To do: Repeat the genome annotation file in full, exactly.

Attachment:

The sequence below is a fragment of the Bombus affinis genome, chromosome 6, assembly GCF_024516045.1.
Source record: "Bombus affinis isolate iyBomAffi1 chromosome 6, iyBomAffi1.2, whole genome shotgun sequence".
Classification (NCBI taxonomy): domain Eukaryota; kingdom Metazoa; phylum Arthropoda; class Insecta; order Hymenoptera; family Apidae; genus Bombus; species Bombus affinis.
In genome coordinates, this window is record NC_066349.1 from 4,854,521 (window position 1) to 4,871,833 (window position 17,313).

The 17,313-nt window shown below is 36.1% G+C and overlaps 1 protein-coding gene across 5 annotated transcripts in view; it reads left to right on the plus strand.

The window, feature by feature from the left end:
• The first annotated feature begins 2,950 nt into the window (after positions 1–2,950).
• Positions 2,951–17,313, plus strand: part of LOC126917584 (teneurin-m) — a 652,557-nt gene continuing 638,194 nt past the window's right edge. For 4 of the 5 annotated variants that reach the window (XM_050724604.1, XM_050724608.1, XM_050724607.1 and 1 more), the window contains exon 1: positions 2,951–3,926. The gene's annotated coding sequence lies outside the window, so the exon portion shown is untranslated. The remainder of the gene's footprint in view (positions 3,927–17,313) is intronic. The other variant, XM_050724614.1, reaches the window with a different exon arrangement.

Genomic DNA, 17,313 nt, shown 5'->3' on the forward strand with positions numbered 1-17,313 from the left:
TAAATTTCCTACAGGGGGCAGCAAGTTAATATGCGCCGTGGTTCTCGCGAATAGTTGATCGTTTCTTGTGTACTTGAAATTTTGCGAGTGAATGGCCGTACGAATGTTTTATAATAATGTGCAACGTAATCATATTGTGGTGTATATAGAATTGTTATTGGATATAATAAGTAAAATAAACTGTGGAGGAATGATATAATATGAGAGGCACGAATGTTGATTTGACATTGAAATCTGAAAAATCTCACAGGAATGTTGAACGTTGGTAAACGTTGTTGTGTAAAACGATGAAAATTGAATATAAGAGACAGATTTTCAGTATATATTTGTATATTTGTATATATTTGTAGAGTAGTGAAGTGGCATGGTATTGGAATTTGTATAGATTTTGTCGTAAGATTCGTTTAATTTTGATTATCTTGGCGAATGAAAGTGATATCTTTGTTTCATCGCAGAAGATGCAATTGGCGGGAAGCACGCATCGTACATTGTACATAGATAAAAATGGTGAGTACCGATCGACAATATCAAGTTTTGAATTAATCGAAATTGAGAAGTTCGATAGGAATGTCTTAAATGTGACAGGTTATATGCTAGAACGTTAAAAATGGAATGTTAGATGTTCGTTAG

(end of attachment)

The sequence below is a fragment of the Bombus affinis genome, chromosome 6, assembly GCF_024516045.1.
Source record: "Bombus affinis isolate iyBomAffi1 chromosome 6, iyBomAffi1.2, whole genome shotgun sequence".
Classification (NCBI taxonomy): domain Eukaryota; kingdom Metazoa; phylum Arthropoda; class Insecta; order Hymenoptera; family Apidae; genus Bombus; species Bombus affinis.
In genome coordinates, this window is record NC_066349.1 from 4,854,521 (window position 1) to 4,871,833 (window position 17,313).

The 17,313-nt window shown below is 36.1% G+C and overlaps 1 protein-coding gene across 5 annotated transcripts in view; it reads left to right on the plus strand.

The window, feature by feature from the left end:
• The first annotated feature begins 2,950 nt into the window (after positions 1–2,950).
• Positions 2,951–17,313, plus strand: part of LOC126917584 (teneurin-m) — a 652,557-nt gene continuing 638,194 nt past the window's right edge. For 4 of the 5 annotated variants that reach the window (XM_050724604.1, XM_050724608.1, XM_050724607.1 and 1 more), the window contains exon 1: positions 2,951–3,926. The gene's annotated coding sequence lies outside the window, so the exon portion shown is untranslated. The remainder of the gene's footprint in view (positions 3,927–17,313) is intronic. The other variant, XM_050724614.1, reaches the window with a different exon arrangement.

Genomic DNA, 17,313 nt, shown 5'->3' on the forward strand with positions numbered 1-17,313 from the left:
TAAATTTCCTACAGGGGGCAGCAAGTTAATATGCGCCGTGGTTCTCGCGAATAGTTGATCGTTTCTTGTGTACTTGAAATTTTGCGAGTGAATGGCCGTACGAATGTTTTATAATAATGTGCAACGTAATCATATTGTGGTGTATATAGAATTGTTATTGGATATAATAAGTAAAATAAACTGTGGAGGAATGATATAATATGAGAGGCACGAATGTTGATTTGACATTGAAATCTGAAAAATCTCACAGGAATGTTGAACGTTGGTAAACGTTGTTGTGTAAAACGATGAAAATTGAATATAAGAGACAGATTTTCAGTATATATTTGTATATTTGTATATATTTGTAGAGTAGTGAAGTGGCATGGTATTGGAATTTGTATAGATTTTGTCGTAAGATTCGTTTAATTTTGATTATCTTGGCGAATGAAAGTGATATCTTTGTTTCATCGCAGAAGATGCAATTGGCGGGAAGCACGCATCGTACATTGTACATAGATAAAAATGGTGAGTACCGATCGACAATATCAAGTTTTGAATTAATCGAAATTGAGAAGTTCGATAGGAATGTCTTAAATGTGACAGGTTATATGCTAGAACGTTAAAAATGGAATGTTAGATGTTCGTTAG